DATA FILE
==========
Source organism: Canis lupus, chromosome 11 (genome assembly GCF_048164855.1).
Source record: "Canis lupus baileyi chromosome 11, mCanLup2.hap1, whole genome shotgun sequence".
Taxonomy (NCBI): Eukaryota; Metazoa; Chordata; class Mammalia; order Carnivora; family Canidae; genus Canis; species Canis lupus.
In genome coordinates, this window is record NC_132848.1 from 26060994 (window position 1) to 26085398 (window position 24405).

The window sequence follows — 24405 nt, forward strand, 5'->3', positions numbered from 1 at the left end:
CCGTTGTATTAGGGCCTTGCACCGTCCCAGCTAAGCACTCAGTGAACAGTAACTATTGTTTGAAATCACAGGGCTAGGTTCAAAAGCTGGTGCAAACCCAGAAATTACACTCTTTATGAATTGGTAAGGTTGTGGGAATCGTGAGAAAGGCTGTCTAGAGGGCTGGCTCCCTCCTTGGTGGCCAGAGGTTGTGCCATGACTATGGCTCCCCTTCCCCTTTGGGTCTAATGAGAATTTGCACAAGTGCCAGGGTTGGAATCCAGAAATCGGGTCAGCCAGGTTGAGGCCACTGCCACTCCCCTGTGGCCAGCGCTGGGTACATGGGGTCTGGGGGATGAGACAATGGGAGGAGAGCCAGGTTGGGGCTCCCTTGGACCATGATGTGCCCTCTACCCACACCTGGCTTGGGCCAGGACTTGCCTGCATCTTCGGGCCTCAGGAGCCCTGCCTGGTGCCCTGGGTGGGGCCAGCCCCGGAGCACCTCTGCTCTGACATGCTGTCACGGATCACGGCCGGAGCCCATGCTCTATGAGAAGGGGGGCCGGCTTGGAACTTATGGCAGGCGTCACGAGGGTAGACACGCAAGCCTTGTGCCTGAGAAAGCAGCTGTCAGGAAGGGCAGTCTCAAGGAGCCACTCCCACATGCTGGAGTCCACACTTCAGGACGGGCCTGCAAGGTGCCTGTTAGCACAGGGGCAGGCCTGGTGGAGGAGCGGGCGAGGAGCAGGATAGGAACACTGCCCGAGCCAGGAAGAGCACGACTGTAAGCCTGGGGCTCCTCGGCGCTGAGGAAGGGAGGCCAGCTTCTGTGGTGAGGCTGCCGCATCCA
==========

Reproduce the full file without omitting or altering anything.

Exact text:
Source organism: Canis lupus, chromosome 11 (genome assembly GCF_048164855.1).
Source record: "Canis lupus baileyi chromosome 11, mCanLup2.hap1, whole genome shotgun sequence".
Taxonomy (NCBI): Eukaryota; Metazoa; Chordata; class Mammalia; order Carnivora; family Canidae; genus Canis; species Canis lupus.
In genome coordinates, this window is record NC_132848.1 from 26060994 (window position 1) to 26085398 (window position 24405).

The window sequence follows — 24405 nt, forward strand, 5'->3', positions numbered from 1 at the left end:
CCGTTGTATTAGGGCCTTGCACCGTCCCAGCTAAGCACTCAGTGAACAGTAACTATTGTTTGAAATCACAGGGCTAGGTTCAAAAGCTGGTGCAAACCCAGAAATTACACTCTTTATGAATTGGTAAGGTTGTGGGAATCGTGAGAAAGGCTGTCTAGAGGGCTGGCTCCCTCCTTGGTGGCCAGAGGTTGTGCCATGACTATGGCTCCCCTTCCCCTTTGGGTCTAATGAGAATTTGCACAAGTGCCAGGGTTGGAATCCAGAAATCGGGTCAGCCAGGTTGAGGCCACTGCCACTCCCCTGTGGCCAGCGCTGGGTACATGGGGTCTGGGGGATGAGACAATGGGAGGAGAGCCAGGTTGGGGCTCCCTTGGACCATGATGTGCCCTCTACCCACACCTGGCTTGGGCCAGGACTTGCCTGCATCTTCGGGCCTCAGGAGCCCTGCCTGGTGCCCTGGGTGGGGCCAGCCCCGGAGCACCTCTGCTCTGACATGCTGTCACGGATCACGGCCGGAGCCCATGCTCTATGAGAAGGGGGGCCGGCTTGGAACTTATGGCAGGCGTCACGAGGGTAGACACGCAAGCCTTGTGCCTGAGAAAGCAGCTGTCAGGAAGGGCAGTCTCAAGGAGCCACTCCCACATGCTGGAGTCCACACTTCAGGACGGGCCTGCAAGGTGCCTGTTAGCACAGGGGCAGGCCTGGTGGAGGAGCGGGCGAGGAGCAGGATAGGAACACTGCCCGAGCCAGGAAGAGCACGACTGTAAGCCTGGGGCTCCTCGGCGCTGAGGAAGGGAGGCCAGCTTCTGTGGTGAGGCTGCCGCATCCA